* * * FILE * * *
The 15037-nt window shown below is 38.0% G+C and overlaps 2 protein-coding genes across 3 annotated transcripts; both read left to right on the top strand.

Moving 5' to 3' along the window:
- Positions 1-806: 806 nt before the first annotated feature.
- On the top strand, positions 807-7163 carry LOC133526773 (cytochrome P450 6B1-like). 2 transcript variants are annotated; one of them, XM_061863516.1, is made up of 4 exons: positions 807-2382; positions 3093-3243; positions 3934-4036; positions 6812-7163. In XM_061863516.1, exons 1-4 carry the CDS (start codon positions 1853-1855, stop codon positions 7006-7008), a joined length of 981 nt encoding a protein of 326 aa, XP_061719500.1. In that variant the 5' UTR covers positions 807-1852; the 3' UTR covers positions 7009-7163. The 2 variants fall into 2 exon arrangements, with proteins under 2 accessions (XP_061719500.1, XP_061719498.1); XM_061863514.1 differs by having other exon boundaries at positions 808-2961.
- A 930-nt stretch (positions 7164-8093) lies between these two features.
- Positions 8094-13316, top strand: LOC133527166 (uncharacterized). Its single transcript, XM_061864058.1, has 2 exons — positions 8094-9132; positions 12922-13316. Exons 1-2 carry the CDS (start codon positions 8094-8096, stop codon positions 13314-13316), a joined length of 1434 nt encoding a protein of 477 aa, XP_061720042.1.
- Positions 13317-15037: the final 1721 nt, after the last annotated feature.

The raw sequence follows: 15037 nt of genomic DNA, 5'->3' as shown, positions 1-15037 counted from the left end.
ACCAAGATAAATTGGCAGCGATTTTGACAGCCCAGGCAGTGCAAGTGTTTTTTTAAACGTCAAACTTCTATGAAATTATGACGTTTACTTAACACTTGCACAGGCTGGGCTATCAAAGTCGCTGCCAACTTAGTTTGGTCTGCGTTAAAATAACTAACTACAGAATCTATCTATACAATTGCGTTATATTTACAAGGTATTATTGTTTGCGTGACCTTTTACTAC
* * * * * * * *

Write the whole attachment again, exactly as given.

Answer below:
The 15037-nt window shown below is 38.0% G+C and overlaps 2 protein-coding genes across 3 annotated transcripts; both read left to right on the top strand.

Moving 5' to 3' along the window:
- Positions 1-806: 806 nt before the first annotated feature.
- On the top strand, positions 807-7163 carry LOC133526773 (cytochrome P450 6B1-like). 2 transcript variants are annotated; one of them, XM_061863516.1, is made up of 4 exons: positions 807-2382; positions 3093-3243; positions 3934-4036; positions 6812-7163. In XM_061863516.1, exons 1-4 carry the CDS (start codon positions 1853-1855, stop codon positions 7006-7008), a joined length of 981 nt encoding a protein of 326 aa, XP_061719500.1. In that variant the 5' UTR covers positions 807-1852; the 3' UTR covers positions 7009-7163. The 2 variants fall into 2 exon arrangements, with proteins under 2 accessions (XP_061719500.1, XP_061719498.1); XM_061863514.1 differs by having other exon boundaries at positions 808-2961.
- A 930-nt stretch (positions 7164-8093) lies between these two features.
- Positions 8094-13316, top strand: LOC133527166 (uncharacterized). Its single transcript, XM_061864058.1, has 2 exons — positions 8094-9132; positions 12922-13316. Exons 1-2 carry the CDS (start codon positions 8094-8096, stop codon positions 13314-13316), a joined length of 1434 nt encoding a protein of 477 aa, XP_061720042.1.
- Positions 13317-15037: the final 1721 nt, after the last annotated feature.

The raw sequence follows: 15037 nt of genomic DNA, 5'->3' as shown, positions 1-15037 counted from the left end.
ACCAAGATAAATTGGCAGCGATTTTGACAGCCCAGGCAGTGCAAGTGTTTTTTTAAACGTCAAACTTCTATGAAATTATGACGTTTACTTAACACTTGCACAGGCTGGGCTATCAAAGTCGCTGCCAACTTAGTTTGGTCTGCGTTAAAATAACTAACTACAGAATCTATCTATACAATTGCGTTATATTTACAAGGTATTATTGTTTGCGTGACCTTTTACTAC